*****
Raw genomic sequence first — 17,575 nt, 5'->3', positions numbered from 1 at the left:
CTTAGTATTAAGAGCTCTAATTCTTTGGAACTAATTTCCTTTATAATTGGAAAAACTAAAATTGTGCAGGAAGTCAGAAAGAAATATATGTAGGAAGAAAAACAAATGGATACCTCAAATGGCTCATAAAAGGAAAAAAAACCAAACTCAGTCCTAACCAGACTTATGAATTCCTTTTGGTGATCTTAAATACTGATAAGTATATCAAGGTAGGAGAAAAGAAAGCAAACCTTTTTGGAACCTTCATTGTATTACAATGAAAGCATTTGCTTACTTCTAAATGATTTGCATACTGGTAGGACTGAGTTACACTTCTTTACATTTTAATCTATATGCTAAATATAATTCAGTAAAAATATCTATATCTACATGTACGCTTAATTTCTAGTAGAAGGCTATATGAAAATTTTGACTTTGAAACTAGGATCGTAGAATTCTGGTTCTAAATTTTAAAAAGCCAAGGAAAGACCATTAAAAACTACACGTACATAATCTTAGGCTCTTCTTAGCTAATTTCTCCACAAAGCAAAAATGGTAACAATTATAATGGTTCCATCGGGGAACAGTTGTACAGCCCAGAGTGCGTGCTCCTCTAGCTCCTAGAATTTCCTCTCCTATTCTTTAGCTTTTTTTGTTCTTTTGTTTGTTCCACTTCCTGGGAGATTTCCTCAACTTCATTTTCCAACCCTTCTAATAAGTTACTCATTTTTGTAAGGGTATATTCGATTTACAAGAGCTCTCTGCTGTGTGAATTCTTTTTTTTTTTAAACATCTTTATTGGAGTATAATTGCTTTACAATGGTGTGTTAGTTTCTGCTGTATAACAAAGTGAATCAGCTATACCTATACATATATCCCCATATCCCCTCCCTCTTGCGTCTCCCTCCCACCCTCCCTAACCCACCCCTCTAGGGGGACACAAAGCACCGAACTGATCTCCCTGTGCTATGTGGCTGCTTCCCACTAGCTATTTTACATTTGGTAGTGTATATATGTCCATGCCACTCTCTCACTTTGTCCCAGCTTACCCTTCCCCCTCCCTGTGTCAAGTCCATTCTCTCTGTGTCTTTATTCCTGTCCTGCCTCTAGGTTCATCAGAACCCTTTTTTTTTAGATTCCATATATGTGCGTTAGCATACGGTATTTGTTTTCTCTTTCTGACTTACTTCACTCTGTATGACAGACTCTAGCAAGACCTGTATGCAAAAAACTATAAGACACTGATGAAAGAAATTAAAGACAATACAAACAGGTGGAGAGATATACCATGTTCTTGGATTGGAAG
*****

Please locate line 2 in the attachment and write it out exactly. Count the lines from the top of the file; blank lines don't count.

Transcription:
CTTAGTATTAAGAGCTCTAATTCTTTGGAACTAATTTCCTTTATAATTGGAAAAACTAAAATTGTGCAGGAAGTCAGAAAGAAATATATGTAGGAAGAAAAACAAATGGATACCTCAAATGGCTCATAAAAGGAAAAAAAACCAAACTCAGTCCTAACCAGACTTATGAATTCCTTTTGGTGATCTTAAATACTGATAAGTATATCAAGGTAGGAGAAAAGAAAGCAAACCTTTTTGGAACCTTCATTGTATTACAATGAAAGCATTTGCTTACTTCTAAATGATTTGCATACTGGTAGGACTGAGTTACACTTCTTTACATTTTAATCTATATGCTAAATATAATTCAGTAAAAATATCTATATCTACATGTACGCTTAATTTCTAGTAGAAGGCTATATGAAAATTTTGACTTTGAAACTAGGATCGTAGAATTCTGGTTCTAAATTTTAAAAAGCCAAGGAAAGACCATTAAAAACTACACGTACATAATCTTAGGCTCTTCTTAGCTAATTTCTCCACAAAGCAAAAATGGTAACAATTATAATGGTTCCATCGGGGAACAGTTGTACAGCCCAGAGTGCGTGCTCCTCTAGCTCCTAGAATTTCCTCTCCTATTCTTTAGCTTTTTTTGTTCTTTTGTTTGTTCCACTTCCTGGGAGATTTCCTCAACTTCATTTTCCAACCCTTCTAATAAGTTACTCATTTTTGTAAGGGTATATTCGATTTACAAGAGCTCTCTGCTGTGTGAATTCTTTTTTTTTTTAAACATCTTTATTGGAGTATAATTGCTTTACAATGGTGTGTTAGTTTCTGCTGTATAACAAAGTGAATCAGCTATACCTATACATATATCCCCATATCCCCTCCCTCTTGCGTCTCCCTCCCACCCTCCCTAACCCACCCCTCTAGGGGGACACAAAGCACCGAACTGATCTCCCTGTGCTATGTGGCTGCTTCCCACTAGCTATTTTACATTTGGTAGTGTATATATGTCCATGCCACTCTCTCACTTTGTCCCAGCTTACCCTTCCCCCTCCCTGTGTCAAGTCCATTCTCTCTGTGTCTTTATTCCTGTCCTGCCTCTAGGTTCATCAGAACCCTTTTTTTTTAGATTCCATATATGTGCGTTAGCATACGGTATTTGTTTTCTCTTTCTGACTTACTTCACTCTGTATGACAGACTCTAGCAAGACCTGTATGCAAAAAACTATAAGACACTGATGAAAGAAATTAAAGACAATACAAACAGGTGGAGAGATATACCATGTTCTTGGATTGGAAG